“It’s for a variety of reasons, whether because they’d have to load the kids into the car or that they’ve had a few drinks and don’t want to drive,” says Bes. “We will continue with delivery as long as our customers see the value and we generate a ROI.”

There is still a significant investment with a third-party app, from product photography for the app menu to employee training, but c-stores are figuring out how to make it deliver on their bottom lines.


 

delivery app and delivery motorbike

Helping staff manage the juggling act

 

C-store employees used to only worry about the customers in front of them. Home delivery service has changed that, with orders coming in via apps and employees feeling pressure from delivery drivers for those orders.

If employees have customers in-store needing attention, let the driver wait, advises Bes.

“We had some team members who were prioritizing getting delivery orders ready for the driver, thinking they were up against the clock,” says Bes. “But the reality is there is a window of time to deliver the order, so we make sure we emphasize in training that you should always prioritize the in-store customer.”

Here’s another reason not to rush: fewer fulfillment mistakes. “If a customer complains [to the app] of a missing item, the retailer can be on the hook for the cost of the entire order, not just the item,” explains Bes, who says such complaints happen occasionally.

He also recommends employees stage an order before putting it in a delivery bag, so that the process is captured on in-store cameras. “I am not saying we haven’t made mistakes, but video evidence can save you money when you aren’t in the wrong.”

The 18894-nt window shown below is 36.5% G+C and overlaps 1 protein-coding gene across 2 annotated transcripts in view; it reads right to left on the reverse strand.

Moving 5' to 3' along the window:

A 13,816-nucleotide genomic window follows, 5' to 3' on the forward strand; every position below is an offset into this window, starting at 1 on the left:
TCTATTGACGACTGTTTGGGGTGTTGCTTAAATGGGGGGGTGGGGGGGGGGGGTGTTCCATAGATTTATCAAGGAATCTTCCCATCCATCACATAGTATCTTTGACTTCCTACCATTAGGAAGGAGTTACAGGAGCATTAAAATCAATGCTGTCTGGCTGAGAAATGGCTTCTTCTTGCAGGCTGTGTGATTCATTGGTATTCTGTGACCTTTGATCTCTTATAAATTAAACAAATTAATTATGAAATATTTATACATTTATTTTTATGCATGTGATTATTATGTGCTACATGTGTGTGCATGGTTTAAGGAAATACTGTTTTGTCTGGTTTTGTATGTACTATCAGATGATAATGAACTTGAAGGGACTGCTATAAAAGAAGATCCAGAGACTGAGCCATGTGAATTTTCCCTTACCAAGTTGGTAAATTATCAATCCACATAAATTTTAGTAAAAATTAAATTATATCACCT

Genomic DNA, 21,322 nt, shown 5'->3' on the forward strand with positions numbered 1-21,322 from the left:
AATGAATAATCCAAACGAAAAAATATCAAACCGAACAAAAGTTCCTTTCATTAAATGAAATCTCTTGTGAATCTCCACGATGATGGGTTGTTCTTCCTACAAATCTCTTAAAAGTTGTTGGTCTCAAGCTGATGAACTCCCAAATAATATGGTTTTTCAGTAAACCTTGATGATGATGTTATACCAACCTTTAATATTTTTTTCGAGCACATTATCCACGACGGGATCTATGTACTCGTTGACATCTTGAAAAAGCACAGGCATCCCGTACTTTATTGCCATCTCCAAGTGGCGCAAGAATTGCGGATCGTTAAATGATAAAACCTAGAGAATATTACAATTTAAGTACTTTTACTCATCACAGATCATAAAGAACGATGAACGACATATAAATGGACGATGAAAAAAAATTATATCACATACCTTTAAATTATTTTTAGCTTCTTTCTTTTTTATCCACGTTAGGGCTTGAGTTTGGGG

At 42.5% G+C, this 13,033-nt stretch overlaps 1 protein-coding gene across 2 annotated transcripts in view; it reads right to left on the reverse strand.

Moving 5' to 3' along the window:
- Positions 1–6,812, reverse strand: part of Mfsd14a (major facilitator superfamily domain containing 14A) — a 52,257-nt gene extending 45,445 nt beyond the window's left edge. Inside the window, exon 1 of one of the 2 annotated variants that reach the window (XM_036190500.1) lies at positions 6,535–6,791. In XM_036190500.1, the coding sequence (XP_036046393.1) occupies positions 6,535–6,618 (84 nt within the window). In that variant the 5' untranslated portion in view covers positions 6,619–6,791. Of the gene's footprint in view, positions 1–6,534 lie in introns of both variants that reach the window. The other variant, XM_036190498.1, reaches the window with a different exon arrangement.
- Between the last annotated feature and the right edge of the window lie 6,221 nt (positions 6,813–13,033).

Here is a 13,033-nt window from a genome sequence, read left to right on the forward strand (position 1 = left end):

The 411 on delivery

    What sells: Think late-night munchies and pick-me-ups. “We’ve seen a bias for salty snacks and energy drinks,” says Bes, noting most delivery orders come in during the 10 p.m. hour and later.

    Curate: Start with a small list of high-volume products, no more than 50. For foodservice, consider items that travel well. 

    Negotiate: Delivery companies can eat up 30% of an order’s value. Negotiate to lower that figure, advises Bes: “They are willing to work with you to gain your business.”

    Shop around: SkipTheDishes, Uber Eats, DoorDash and Ritual are active in Canada, but local newcomers, such as Ambassador and Dishpal, are disrupting with new business models and fee structures.  

    Awareness-building: In-store signage is a must. Also strive for high user satisfaction scores on the apps to capture new customers. “The better the score, the higher you appear on the app,” says Bes.

    Customer service: Personalize each delivery, like you would treat each customer who enters your store.

    Ratings matter: Boost your customer rating score (and sales) by ensuring you deliver error-free and on time from the start.

    Test, test, test: Little Short Stop Stores recently added a second app, DoorDash, to one location to determine its ability to handle two platforms and measure the impact on sales (negligible so far). “We try something at one store before rolling it out to others,” explains Bes.

This article originally appeared in the July/August issue of Convenience Store News Canada.